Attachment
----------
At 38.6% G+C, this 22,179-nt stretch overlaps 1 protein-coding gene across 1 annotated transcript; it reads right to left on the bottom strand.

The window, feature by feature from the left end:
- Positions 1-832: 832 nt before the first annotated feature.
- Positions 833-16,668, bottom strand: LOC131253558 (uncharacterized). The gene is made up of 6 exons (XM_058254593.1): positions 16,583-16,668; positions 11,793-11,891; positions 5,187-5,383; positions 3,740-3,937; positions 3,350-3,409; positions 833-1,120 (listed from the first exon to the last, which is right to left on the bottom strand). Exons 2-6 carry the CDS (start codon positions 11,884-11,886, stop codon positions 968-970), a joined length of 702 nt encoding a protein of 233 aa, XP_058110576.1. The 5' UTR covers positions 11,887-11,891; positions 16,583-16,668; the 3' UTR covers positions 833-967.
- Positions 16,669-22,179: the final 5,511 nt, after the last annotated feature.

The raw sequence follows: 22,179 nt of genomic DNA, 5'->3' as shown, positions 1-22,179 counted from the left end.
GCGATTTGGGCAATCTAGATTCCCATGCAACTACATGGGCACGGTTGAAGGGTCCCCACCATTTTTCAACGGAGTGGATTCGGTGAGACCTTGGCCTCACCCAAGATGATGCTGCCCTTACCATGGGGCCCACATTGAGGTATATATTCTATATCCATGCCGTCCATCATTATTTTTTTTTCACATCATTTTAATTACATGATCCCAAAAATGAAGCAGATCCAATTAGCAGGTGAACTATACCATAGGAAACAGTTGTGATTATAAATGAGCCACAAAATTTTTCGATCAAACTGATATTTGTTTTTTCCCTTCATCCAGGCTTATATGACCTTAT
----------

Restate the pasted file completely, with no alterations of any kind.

At 38.6% G+C, this 22,179-nt stretch overlaps 1 protein-coding gene across 1 annotated transcript; it reads right to left on the bottom strand.

The window, feature by feature from the left end:
- Positions 1-832: 832 nt before the first annotated feature.
- Positions 833-16,668, bottom strand: LOC131253558 (uncharacterized). The gene is made up of 6 exons (XM_058254593.1): positions 16,583-16,668; positions 11,793-11,891; positions 5,187-5,383; positions 3,740-3,937; positions 3,350-3,409; positions 833-1,120 (listed from the first exon to the last, which is right to left on the bottom strand). Exons 2-6 carry the CDS (start codon positions 11,884-11,886, stop codon positions 968-970), a joined length of 702 nt encoding a protein of 233 aa, XP_058110576.1. The 5' UTR covers positions 11,887-11,891; positions 16,583-16,668; the 3' UTR covers positions 833-967.
- Positions 16,669-22,179: the final 5,511 nt, after the last annotated feature.

The raw sequence follows: 22,179 nt of genomic DNA, 5'->3' as shown, positions 1-22,179 counted from the left end.
GCGATTTGGGCAATCTAGATTCCCATGCAACTACATGGGCACGGTTGAAGGGTCCCCACCATTTTTCAACGGAGTGGATTCGGTGAGACCTTGGCCTCACCCAAGATGATGCTGCCCTTACCATGGGGCCCACATTGAGGTATATATTCTATATCCATGCCGTCCATCATTATTTTTTTTTCACATCATTTTAATTACATGATCCCAAAAATGAAGCAGATCCAATTAGCAGGTGAACTATACCATAGGAAACAGTTGTGATTATAAATGAGCCACAAAATTTTTCGATCAAACTGATATTTGTTTTTTCCCTTCATCCAGGCTTATATGACCTTAT